On her go-to late-night snack:
Utz Barbeque Potato Chips are my ur-snack, and probably my doom. I can’t keep them in the house, and it’s been this way since childhood. My years in Europe and the American Midwest kept me well out of the Utz distribution radius, but now I’m back on the east coast and there are Utz potato chips in every grocery store. I love the “Barbeque” variety because the seasoning is so extravagant: salty, sharp from horseradish and tomato powder, sweet from sugar and smoke flavoring. I just looked up the ingredients and they don’t sound appetizing at all, but for some reason these chips are magical. I remember my parents serving these chips for family dinners; they would line a basket with paper napkins and by the end, the napkins were orange but every last chip would be gone. Even now, when I reach into the bag, each chip emerges dredged with seasoning, and so deeply, surreally red, gold, orange, like a coin from a dream that should be able to buy you something you want very much. In my case, what I want very much are more Utz Barbeque potato chips.
On her food quirks:
I love to eat a slice of layer cake, cake-first. I always leave the frosting for last, and I always eat the frosting. This deconstructed technique is, of course, completely inappropriate and cannot be done in front of company or in public. As a kid, I was once “grounded” from cake for eating it this way. This was a hardship. We nearly always had frosted cake in the house because my mother had a small side-business baking for restaurants and weddings. I emerged from my punishment still dedicated to my cake eating method, but it’s just for home. Eating the frosting separately allows me to appreciate it all the more. I’ve noticed many people eat around it, or they just nibble the sides, leaving the whole back ridge of frosting on the plate. It occurs to me that frosting is, maybe, too sweet for most people, that no one wants a whole mouthful, that cakes are frosted mostly for visual appeal, that you’re not really meant to finish all the frosting on a given slice. But: I love frosting. I’m not leaving it behind.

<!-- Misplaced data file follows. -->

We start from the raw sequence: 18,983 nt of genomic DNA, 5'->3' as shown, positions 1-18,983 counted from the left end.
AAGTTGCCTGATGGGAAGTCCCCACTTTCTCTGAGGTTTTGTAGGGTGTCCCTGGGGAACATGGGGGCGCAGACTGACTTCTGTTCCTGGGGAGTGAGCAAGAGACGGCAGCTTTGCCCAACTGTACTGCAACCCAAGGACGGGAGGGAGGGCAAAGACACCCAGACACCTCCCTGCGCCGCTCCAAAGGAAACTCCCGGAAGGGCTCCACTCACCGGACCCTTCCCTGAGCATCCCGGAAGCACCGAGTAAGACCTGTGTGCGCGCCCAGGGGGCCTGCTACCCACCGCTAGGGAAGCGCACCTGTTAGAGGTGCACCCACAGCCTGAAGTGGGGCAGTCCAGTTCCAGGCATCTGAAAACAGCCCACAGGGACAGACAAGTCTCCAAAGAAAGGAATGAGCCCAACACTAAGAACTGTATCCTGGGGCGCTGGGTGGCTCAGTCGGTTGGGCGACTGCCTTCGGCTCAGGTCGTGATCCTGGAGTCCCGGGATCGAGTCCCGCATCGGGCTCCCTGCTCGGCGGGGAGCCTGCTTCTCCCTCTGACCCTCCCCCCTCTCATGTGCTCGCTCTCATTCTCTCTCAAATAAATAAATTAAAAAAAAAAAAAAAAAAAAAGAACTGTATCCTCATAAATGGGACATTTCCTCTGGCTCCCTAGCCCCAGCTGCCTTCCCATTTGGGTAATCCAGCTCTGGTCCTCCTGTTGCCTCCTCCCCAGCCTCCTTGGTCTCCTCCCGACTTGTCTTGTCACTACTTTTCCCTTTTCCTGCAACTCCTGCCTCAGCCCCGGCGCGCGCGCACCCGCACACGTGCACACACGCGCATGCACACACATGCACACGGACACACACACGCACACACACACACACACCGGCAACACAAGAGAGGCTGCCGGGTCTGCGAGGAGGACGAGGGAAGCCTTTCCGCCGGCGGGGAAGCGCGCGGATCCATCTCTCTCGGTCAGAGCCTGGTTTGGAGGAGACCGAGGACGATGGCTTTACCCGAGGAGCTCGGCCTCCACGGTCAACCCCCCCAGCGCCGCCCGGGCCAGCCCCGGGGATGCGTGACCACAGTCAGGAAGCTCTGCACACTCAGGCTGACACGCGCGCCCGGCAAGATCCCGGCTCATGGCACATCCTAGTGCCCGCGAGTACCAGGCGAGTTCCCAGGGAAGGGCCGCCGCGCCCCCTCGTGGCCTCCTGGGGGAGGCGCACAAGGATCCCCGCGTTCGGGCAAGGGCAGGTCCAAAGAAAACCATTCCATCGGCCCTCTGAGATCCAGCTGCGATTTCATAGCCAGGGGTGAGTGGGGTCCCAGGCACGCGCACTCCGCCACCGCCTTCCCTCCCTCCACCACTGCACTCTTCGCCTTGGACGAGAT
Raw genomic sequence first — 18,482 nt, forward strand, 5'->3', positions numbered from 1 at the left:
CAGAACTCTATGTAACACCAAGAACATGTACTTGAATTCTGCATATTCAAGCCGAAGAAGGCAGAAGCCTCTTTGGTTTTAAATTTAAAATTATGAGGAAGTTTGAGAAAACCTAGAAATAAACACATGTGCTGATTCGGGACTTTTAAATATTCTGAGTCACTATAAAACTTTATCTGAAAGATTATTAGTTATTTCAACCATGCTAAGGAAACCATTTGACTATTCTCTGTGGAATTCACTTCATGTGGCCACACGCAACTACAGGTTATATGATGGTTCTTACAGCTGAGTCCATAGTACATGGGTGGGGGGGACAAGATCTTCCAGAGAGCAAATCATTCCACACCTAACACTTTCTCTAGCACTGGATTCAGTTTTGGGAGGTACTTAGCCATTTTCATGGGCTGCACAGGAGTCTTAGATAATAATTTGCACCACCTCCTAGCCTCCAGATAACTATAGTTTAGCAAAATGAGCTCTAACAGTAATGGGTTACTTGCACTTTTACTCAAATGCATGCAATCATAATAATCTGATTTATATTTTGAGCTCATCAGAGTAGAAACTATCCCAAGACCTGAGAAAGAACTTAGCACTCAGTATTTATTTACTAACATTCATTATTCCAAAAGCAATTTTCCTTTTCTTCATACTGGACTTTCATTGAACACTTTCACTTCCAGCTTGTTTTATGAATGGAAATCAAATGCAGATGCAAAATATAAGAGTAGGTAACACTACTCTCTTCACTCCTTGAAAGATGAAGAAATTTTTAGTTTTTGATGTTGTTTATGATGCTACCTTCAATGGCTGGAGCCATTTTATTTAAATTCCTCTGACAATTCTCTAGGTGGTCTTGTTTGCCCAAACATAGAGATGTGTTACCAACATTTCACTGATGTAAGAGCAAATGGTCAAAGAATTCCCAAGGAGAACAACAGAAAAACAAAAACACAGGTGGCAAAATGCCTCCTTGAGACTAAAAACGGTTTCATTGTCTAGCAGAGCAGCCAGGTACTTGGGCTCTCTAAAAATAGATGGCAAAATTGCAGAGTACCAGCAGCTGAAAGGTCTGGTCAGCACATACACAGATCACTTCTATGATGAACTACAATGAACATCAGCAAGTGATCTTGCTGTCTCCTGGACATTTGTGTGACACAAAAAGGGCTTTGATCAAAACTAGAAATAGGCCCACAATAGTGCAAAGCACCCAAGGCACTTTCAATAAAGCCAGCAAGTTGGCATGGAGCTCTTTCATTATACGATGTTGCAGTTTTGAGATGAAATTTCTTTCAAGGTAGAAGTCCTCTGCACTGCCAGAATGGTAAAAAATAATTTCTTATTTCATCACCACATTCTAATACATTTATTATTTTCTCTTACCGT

On her final meal request:
In this summer of division, violence, and death around the world, I’m afraid I just don’t want to think about final meals. Instead, I’ll imagine the first meal back with my family and friends. We’re outside, but miraculously, there are no bugs to nip at us. There’s a vegetarian taco bar for my nieces and nephew. There’s wood-fired pizza for my husband. My mother and I are dressing a huge Greek salad in a blue glass bowl. My sister and my brother-in-law have brought a cake (with frosting) & somehow the cake stays cool even though it’s on the picnic table outside. We’re planning visits to Historic Williamsburg, Hershey Park, the Pennsylvania Renaissance Faire. It’s going to be a massive road trip. As we talk, friends stop by from all the places my husband and I have lived: Italy, England, Switzerland, India, Topeka, Chicago, Baltimore, Iowa, Kentucky. We tell stories about past meals, and I remember the outdoor seafood place my teacher friends and I found on the other side of Lake Lugano after we rented a boat for the day with just our American driver’s licenses. Back then, we didn’t want to know where we were going. We just climbed into the boat, fired up the motor and pointed ourselves towards any distant glint of shore that looked like gold.